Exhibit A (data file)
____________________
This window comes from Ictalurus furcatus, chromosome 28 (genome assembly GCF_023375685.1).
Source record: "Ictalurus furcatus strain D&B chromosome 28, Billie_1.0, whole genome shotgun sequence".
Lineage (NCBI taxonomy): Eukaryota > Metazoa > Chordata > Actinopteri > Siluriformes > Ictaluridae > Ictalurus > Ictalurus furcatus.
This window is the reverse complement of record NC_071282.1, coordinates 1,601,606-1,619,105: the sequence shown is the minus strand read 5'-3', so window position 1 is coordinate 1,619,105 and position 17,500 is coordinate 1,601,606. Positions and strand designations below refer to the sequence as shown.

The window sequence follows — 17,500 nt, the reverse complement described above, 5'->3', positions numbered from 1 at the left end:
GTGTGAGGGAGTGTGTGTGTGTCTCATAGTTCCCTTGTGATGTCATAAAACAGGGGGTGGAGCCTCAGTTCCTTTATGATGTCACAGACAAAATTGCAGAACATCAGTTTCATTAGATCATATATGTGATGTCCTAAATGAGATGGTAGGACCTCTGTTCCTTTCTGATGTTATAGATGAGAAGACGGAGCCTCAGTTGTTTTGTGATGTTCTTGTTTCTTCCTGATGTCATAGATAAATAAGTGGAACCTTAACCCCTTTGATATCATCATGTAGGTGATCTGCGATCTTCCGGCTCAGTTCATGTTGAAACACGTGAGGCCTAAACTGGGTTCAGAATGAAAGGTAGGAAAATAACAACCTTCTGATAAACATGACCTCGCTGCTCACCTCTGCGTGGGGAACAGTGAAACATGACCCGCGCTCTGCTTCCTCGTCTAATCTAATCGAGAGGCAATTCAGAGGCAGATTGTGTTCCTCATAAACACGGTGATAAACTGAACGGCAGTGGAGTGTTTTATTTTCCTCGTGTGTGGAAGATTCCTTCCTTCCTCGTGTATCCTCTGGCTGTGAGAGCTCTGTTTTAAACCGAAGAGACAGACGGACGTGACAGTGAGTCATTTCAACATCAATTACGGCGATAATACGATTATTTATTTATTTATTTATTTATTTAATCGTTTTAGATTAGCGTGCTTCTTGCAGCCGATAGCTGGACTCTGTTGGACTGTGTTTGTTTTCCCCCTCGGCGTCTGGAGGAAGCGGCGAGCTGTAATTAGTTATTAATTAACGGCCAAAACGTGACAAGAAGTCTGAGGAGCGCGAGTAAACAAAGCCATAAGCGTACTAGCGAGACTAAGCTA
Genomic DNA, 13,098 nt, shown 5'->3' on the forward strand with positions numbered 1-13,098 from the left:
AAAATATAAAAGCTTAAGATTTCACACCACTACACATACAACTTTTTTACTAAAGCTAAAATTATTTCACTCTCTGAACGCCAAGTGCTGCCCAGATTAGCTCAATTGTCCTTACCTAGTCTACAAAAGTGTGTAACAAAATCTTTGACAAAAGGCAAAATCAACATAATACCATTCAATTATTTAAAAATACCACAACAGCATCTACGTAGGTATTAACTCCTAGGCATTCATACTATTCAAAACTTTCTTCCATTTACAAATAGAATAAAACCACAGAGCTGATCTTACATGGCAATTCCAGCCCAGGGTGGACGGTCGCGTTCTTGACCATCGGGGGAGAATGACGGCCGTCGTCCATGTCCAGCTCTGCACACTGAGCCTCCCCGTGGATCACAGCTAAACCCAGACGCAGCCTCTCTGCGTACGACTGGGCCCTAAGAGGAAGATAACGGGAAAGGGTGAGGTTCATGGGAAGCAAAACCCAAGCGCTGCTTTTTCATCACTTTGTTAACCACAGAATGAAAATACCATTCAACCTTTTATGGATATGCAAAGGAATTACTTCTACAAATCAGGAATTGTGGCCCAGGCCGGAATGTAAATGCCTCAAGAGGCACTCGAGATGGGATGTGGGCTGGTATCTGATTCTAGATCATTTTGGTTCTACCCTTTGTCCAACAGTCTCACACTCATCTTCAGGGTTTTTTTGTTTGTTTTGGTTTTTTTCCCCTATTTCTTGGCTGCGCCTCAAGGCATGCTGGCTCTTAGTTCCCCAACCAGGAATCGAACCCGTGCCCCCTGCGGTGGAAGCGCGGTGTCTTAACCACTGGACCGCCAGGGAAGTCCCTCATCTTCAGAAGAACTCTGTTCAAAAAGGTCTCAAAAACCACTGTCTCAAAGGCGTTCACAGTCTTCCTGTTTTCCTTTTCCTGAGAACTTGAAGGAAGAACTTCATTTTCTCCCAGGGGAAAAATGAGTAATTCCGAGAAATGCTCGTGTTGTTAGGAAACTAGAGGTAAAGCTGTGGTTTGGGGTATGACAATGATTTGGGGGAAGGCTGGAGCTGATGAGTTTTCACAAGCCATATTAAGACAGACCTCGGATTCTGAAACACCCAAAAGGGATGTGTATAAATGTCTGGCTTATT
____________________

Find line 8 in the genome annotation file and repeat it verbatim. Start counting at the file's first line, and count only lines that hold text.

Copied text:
AAAATATAAAAGCTTAAGATTTCACACCACTACACATACAACTTTTTTACTAAAGCTAAAATTATTTCACTCTCTGAACGCCAAGTGCTGCCCAGATTAGCTCAATTGTCCTTACCTAGTCTACAAAAGTGTGTAACAAAATCTTTGACAAAAGGCAAAATCAACATAATACCATTCAATTATTTAAAAATACCACAACAGCATCTACGTAGGTATTAACTCCTAGGCATTCATACTATTCAAAACTTTCTTCCATTTACAAATAGAATAAAACCACAGAGCTGATCTTACATGGCAATTCCAGCCCAGGGTGGACGGTCGCGTTCTTGACCATCGGGGGAGAATGACGGCCGTCGTCCATGTCCAGCTCTGCACACTGAGCCTCCCCGTGGATCACAGCTAAACCCAGACGCAGCCTCTCTGCGTACGACTGGGCCCTAAGAGGAAGATAACGGGAAAGGGTGAGGTTCATGGGAAGCAAAACCCAAGCGCTGCTTTTTCATCACTTTGTTAACCACAGAATGAAAATACCATTCAACCTTTTATGGATATGCAAAGGAATTACTTCTACAAATCAGGAATTGTGGCCCAGGCCGGAATGTAAATGCCTCAAGAGGCACTCGAGATGGGATGTGGGCTGGTATCTGATTCTAGATCATTTTGGTTCTACCCTTTGTCCAACAGTCTCACACTCATCTTCAGGGTTTTTTTGTTTGTTTTGGTTTTTTTCCCCTATTTCTTGGCTGCGCCTCAAGGCATGCTGGCTCTTAGTTCCCCAACCAGGAATCGAACCCGTGCCCCCTGCGGTGGAAGCGCGGTGTCTTAACCACTGGACCGCCAGGGAAGTCCCTCATCTTCAGAAGAACTCTGTTCAAAAAGGTCTCAAAAACCACTGTCTCAAAGGCGTTCACAGTCTTCCTGTTTTCCTTTTCCTGAGAACTTGAAGGAAGAACTTCATTTTCTCCCAGGGGAAAAATGAGTAATTCCGAGAAATGCTCGTGTTGTTAGGAAACTAGAGGTAAAGCTGTGGTTTGGGGTATGACAATGATTTGGGGGAAGGCTGGAGCTGATGAGTTTTCACAAGCCATATTAAGACAGACCTCGGATTCTGAAACACCCAAAAGGGATGTGTATAAATGTCTGGCTTATT